MIssouri legislators this coming week plan a hearing on slot machines and other gambling devices – apparently illegal, by all accounts – that have appeared by the hundreds at bars, convenience stores and elsewhere across the state.
The Missouri Gaming Commission has taken 84 complaints from the public, and that commission has determined that these are gambling devices, despite the claims of the company that owns them. That means they are supposed to fall under state rules that confine slot machines and poker to the “riverboat” casinos.
The Missouri State Highway Patrol initially said it couldn’t do much because it lacked the authority to confiscate such machines, but then this week it came to light that the Highway Patrol is investigating dozens of these cases.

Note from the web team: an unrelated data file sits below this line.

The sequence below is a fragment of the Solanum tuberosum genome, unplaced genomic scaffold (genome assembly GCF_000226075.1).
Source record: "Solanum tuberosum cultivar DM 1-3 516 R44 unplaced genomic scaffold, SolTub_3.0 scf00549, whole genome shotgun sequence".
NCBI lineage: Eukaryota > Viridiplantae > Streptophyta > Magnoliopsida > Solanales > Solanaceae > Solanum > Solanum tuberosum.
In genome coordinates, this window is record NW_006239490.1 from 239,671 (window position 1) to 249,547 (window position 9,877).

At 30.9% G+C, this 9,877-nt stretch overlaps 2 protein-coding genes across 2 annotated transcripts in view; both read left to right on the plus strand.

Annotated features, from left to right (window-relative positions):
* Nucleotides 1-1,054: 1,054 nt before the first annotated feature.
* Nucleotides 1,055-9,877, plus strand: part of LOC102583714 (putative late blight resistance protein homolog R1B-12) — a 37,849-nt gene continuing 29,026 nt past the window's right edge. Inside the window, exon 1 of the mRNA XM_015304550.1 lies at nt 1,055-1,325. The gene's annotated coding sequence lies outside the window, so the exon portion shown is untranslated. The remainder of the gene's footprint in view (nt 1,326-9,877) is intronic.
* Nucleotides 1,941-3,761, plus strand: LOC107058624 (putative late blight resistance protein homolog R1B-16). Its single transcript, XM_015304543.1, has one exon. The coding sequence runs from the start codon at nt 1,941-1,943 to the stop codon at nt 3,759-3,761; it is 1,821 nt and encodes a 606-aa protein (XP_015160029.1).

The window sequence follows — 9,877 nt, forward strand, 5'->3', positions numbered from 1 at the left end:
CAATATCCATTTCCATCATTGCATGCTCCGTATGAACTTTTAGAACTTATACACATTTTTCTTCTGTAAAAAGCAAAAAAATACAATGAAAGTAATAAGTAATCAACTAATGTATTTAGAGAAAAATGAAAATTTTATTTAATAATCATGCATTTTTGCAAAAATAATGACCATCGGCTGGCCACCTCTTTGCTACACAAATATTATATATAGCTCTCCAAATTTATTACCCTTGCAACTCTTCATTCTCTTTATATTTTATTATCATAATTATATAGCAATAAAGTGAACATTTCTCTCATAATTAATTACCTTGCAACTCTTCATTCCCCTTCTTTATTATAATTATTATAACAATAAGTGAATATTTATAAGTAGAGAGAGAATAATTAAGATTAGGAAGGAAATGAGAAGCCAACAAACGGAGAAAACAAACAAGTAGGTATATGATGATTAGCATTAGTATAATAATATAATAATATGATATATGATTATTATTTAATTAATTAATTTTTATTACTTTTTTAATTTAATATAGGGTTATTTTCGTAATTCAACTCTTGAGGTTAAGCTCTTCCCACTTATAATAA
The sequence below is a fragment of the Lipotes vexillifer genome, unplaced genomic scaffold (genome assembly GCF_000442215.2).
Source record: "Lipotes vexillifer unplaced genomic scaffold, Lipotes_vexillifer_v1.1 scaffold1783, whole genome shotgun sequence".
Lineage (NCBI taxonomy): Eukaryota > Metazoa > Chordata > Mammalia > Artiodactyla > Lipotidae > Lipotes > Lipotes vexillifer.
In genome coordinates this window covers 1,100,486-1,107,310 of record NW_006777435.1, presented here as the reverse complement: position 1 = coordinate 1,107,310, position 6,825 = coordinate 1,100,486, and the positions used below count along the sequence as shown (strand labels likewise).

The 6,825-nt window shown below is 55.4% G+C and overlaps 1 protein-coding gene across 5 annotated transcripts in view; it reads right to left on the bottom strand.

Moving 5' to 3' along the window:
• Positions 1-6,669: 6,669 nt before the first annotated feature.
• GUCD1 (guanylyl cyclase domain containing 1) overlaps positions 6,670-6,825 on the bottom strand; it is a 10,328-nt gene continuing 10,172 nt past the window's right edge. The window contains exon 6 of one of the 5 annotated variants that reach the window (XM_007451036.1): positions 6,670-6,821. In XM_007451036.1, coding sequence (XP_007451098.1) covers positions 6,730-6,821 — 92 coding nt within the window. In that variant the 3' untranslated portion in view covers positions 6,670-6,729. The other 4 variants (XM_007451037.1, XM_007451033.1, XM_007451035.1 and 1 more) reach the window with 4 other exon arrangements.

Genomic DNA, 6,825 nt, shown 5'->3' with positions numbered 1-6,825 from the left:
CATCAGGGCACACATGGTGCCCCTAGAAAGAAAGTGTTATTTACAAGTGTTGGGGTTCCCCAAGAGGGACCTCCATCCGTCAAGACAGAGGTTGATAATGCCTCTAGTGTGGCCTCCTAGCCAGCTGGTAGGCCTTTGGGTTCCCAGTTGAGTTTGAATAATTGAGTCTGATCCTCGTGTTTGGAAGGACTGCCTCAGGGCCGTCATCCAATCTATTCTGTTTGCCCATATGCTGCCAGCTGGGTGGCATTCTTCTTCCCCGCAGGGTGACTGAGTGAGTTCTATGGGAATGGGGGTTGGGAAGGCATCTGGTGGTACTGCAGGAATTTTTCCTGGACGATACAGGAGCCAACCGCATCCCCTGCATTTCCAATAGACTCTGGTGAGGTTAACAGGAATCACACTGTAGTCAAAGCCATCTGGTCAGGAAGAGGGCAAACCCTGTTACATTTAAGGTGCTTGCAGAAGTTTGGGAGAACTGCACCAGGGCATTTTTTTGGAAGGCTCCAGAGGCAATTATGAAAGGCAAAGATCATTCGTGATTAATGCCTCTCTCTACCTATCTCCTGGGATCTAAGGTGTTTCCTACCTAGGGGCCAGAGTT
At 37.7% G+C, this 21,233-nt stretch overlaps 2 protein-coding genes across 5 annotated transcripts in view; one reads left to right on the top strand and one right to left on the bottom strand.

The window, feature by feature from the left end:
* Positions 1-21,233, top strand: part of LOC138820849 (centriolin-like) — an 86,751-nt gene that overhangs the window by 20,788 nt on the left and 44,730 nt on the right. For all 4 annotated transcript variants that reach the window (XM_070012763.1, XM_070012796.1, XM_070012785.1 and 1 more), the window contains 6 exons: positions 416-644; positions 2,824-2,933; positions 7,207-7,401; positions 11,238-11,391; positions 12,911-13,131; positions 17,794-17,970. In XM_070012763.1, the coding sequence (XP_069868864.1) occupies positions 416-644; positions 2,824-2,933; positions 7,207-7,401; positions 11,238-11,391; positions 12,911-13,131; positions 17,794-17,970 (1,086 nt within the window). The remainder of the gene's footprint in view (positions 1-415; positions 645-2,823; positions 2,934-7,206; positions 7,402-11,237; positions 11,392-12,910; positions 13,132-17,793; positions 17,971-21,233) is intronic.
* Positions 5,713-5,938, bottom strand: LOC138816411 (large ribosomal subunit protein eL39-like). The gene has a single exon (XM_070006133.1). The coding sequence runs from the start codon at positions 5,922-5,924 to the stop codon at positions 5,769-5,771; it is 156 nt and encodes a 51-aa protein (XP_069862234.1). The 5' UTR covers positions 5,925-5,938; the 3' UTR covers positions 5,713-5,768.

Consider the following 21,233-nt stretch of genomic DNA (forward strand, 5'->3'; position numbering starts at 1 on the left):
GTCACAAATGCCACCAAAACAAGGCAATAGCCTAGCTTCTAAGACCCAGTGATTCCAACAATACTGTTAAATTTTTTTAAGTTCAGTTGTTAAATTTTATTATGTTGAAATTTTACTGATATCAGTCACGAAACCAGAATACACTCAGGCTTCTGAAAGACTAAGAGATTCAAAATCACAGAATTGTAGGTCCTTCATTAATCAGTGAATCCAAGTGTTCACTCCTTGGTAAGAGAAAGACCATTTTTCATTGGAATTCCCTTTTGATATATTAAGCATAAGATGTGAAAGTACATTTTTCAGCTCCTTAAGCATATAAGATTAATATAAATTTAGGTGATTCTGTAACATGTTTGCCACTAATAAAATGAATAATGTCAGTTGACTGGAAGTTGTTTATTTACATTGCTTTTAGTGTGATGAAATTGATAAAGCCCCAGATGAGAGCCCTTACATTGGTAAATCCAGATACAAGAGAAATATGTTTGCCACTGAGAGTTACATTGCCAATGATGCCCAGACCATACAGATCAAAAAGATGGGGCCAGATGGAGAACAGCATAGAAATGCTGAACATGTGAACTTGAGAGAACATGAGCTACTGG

State officials have said it appears these machines are draining millions in taxes that should be going to schools.
Local officials here and there have barked loudly about getting these machines out of their communities, but actual prosecutions appear at or near zero.
Legislators at the upcoming hearing have an obligation to shed light on several questions: How did this happen? If the idea that voter-approved gambling – lottery games, casinos – would be limited, taxed and closely regulated, how is it that we have a system in which a company can place these machines with impunity? Why is the system unable or unwilling to react quickly and appropriately? How does the state go back and collect taxes that should have gone to education?